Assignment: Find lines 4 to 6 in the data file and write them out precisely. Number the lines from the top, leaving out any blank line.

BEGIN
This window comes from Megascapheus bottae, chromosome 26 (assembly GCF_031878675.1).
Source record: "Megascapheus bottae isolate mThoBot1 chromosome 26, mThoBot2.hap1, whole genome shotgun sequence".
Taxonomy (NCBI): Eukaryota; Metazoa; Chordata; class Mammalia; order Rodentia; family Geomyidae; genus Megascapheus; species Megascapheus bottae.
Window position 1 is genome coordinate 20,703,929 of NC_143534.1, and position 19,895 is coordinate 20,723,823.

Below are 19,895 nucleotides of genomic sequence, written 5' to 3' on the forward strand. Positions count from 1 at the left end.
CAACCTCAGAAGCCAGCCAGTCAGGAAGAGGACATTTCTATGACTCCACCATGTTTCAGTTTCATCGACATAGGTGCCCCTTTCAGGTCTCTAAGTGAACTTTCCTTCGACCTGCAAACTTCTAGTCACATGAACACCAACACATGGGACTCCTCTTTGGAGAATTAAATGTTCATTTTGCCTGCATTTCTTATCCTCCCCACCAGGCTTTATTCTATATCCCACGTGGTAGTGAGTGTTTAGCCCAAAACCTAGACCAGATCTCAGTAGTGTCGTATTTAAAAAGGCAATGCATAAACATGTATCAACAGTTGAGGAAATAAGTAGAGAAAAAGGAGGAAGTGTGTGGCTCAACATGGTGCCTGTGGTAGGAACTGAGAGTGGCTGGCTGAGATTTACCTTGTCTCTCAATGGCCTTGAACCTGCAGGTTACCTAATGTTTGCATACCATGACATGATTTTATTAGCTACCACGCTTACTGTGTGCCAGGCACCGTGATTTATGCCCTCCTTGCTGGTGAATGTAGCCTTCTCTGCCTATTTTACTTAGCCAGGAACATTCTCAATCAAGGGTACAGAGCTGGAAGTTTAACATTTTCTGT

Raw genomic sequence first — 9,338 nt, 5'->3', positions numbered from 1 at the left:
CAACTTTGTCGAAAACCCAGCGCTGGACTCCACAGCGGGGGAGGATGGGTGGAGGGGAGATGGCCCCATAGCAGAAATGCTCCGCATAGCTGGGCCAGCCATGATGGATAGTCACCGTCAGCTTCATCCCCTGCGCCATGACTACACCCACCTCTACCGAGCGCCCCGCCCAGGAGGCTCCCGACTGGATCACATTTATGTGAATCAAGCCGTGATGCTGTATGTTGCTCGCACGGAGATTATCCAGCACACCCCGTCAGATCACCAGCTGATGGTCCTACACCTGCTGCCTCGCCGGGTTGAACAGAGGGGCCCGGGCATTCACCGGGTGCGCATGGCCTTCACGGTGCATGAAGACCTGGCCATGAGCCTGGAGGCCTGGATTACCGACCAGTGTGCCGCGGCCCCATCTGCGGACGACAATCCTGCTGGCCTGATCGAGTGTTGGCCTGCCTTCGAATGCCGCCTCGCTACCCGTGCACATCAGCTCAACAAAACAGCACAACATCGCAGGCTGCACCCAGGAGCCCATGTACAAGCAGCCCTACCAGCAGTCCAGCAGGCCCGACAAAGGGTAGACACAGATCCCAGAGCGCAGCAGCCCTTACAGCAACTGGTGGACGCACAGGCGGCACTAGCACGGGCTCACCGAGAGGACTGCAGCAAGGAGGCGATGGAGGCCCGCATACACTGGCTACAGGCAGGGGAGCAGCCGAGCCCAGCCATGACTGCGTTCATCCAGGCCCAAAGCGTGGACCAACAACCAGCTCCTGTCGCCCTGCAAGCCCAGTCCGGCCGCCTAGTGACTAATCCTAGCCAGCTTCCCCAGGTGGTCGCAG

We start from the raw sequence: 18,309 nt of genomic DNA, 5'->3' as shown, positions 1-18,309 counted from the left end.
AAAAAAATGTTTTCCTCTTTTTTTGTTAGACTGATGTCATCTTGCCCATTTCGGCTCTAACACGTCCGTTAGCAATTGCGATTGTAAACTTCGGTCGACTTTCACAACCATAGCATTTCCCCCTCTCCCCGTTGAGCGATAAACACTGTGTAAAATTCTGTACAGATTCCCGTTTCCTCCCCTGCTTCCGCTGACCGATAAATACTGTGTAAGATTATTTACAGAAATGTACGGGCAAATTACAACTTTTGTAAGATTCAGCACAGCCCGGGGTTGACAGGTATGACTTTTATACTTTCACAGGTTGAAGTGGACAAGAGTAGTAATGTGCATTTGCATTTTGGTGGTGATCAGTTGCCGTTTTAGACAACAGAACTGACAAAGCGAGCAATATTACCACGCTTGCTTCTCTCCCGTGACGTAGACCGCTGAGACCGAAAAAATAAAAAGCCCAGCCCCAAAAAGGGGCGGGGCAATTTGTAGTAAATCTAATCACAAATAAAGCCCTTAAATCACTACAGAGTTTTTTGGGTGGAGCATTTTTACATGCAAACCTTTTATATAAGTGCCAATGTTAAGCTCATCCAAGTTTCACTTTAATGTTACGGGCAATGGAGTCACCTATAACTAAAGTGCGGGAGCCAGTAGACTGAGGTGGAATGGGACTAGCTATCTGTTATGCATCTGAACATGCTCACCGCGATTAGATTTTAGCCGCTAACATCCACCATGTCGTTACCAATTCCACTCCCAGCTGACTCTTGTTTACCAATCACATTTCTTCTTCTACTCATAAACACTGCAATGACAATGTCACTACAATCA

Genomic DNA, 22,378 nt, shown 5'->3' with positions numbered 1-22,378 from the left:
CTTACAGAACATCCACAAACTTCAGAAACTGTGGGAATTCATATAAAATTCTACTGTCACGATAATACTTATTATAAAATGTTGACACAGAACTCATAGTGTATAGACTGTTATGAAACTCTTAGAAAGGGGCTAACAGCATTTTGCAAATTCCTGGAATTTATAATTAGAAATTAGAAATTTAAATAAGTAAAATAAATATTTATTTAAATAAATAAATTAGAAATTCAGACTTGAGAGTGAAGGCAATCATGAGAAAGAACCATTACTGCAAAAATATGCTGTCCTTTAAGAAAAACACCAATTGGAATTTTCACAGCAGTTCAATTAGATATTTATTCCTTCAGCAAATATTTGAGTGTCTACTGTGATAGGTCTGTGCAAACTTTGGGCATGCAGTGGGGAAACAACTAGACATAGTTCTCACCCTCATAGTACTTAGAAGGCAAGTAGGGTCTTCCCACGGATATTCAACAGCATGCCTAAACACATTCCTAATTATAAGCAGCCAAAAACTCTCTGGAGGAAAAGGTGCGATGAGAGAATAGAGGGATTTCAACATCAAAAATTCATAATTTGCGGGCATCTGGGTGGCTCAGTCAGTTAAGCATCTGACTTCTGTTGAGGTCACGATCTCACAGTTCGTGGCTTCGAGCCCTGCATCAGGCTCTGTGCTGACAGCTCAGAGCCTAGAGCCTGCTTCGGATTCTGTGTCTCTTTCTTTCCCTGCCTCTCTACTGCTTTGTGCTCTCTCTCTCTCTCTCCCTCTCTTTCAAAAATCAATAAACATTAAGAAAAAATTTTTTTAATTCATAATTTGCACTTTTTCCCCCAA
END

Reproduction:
Window position 1 is genome coordinate 20,703,929 of NC_143534.1, and position 19,895 is coordinate 20,723,823.

Below are 19,895 nucleotides of genomic sequence, written 5' to 3' on the forward strand. Positions count from 1 at the left end.
CAACCTCAGAAGCCAGCCAGTCAGGAAGAGGACATTTCTATGACTCCACCATGTTTCAGTTTCATCGACATAGGTGCCCCTTTCAGGTCTCTAAGTGAACTTTCCTTCGACCTGCAAACTTCTAGTCACATGAACACCAACACATGGGACTCCTCTTTGGAGAATTAAATGTTCATTTTGCCTGCATTTCTTATCCTCCCCACCAGGCTTTATTCTATATCCCACGTGGTAGTGAGTGTTTAGCCCAAAACCTAGACCAGATCTCAGTAGTGTCGTATTTAAAAAGGCAATGCATAAACATGTATCAACAGTTGAGGAAATAAGTAGAGAAAAAGGAGGAAGTGTGTGGCTCAACATGGTGCCTGTGGTAGGAACTGAGAGTGGCTGGCTGAGATTTACCTTGTCTCTCAATGGCCTTGAACCTGCAGGTTACCTAATGTTTGCATACCATGACATGATTTTATTAGCTACCACGCTTACTGTGTGCCAGGCACCGTGATTTATGCCCTCCTTGCTGGTGAATGTAGCCTTCTCTGCCTATTTTACTTAGCCAGGAACATTCTCAATCAAGGGTACAGAGCTGGAAGTTTAACATTTTCTGT